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Young Investigator Awards

Department of Psychiatry Investigators Selected
for NARSAD Young Investigator Awards

Three Department of Psychiatry researchers have been awarded NARSAD Young Investigator Awards from the Brain and Behavior Research Foundation.

Melynda Casement, PhD, Assistant Professor of Psychiatry, will study the relationship between chronic inflammation and depression in young women with moderate to severe depressive symptoms. Research suggests that inflammation might contribute to depression by damaging brain regions that allow us to feel pleasure or accomplishment.  Dr. Casement will explore this by experimenting with the women’s sleep conditions. She hopes to show that sleep extension might serve as a low-risk intervention that could reduce inflammation, improve pleasure-related brain function, and decrease symptom severity in young women with moderate to severe depressive symptoms.


Jill Glausier, PhD, Instructor in Psychiatry, will utilize the award to investigate the underlying mechanisms of working memory in order to identify novel therapeutic targets for patients with schizophrenia. Working memory is a core cognitive function impaired in schizophrenia that depends upon activation of prefrontal cortex (PFC) circuitry. People with schizophrenia show reduced PFC activation while performing working memory tasks, but the underlying mechanism causing reduced activity is unknown. This research focuses on determining whether reduced excitation in a key neural microcircuit for working memory contributes to lower PFC activation in schizophrenia.  By determining whether and how this microcircuit is altered in people with schizophrenia, Dr. Glausier hopes to identify rational and novel targets for future therapeutics.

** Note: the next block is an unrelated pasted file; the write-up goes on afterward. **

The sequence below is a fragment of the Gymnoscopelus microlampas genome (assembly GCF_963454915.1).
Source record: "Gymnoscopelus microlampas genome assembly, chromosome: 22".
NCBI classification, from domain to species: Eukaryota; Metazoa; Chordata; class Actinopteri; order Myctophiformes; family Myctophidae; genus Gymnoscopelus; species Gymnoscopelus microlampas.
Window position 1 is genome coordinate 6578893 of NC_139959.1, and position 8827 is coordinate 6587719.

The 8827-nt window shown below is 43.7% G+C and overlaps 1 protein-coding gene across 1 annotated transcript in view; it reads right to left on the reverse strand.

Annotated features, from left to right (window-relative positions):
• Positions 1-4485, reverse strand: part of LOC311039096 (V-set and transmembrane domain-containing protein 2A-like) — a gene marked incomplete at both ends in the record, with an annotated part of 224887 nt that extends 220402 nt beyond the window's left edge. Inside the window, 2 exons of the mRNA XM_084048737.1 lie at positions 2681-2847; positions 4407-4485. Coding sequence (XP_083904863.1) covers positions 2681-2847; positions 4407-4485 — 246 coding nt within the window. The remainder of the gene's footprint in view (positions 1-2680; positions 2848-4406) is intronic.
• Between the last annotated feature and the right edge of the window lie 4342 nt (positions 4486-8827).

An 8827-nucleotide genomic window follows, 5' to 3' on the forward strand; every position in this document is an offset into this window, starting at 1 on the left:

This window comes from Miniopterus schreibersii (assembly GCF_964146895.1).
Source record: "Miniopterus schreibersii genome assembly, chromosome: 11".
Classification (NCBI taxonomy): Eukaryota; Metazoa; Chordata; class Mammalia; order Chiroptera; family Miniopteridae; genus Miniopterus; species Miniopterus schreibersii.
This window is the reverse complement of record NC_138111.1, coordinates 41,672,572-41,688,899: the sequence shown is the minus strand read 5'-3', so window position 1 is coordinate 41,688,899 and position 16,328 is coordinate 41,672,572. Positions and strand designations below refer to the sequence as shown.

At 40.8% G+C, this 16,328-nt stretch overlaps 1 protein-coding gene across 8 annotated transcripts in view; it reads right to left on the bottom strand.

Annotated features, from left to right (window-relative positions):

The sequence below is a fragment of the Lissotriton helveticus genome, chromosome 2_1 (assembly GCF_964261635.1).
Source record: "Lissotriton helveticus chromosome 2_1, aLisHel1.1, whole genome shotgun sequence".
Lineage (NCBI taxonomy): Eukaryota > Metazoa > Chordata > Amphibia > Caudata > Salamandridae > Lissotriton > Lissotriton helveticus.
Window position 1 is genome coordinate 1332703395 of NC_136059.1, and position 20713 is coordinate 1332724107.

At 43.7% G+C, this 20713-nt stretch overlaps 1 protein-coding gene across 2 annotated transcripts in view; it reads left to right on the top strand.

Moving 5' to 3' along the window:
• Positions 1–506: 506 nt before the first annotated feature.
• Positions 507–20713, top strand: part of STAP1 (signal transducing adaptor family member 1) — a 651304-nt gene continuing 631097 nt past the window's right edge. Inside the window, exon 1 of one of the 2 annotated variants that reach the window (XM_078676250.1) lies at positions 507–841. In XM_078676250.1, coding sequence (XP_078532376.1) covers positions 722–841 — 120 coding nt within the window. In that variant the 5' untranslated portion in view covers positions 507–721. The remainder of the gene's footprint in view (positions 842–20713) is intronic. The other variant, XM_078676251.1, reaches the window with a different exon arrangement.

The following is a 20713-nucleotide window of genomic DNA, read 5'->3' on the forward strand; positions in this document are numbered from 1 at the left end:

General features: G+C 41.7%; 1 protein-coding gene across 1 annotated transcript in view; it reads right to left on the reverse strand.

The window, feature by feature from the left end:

With support from the NARSAD grant, Susan Perlman, PhD, Assistant Professor of Psychiatry, will explore the neural correlates of social reciprocity, the capacity for back-and-forth social interaction that is often impaired in autism spectrum disorders.  This study will measure the correlation between brain activation in two people interacting with each other. Using the imaging technique of near-infrared spectroscopy, the team will examine activity in the medial prefrontal cortex and temporo-parietal junction—brain regions associated with social reciprocity—while children with autism interact with a parent or experimenter. Daily reciprocal speech in the children’s home environment will also be measured using language tracking devices. Dr. Perlman hopes this study will introduce new measures of neural interaction that can be used to test the efficacy of current autism treatments, and will also inform novel brain-based ASD treatments.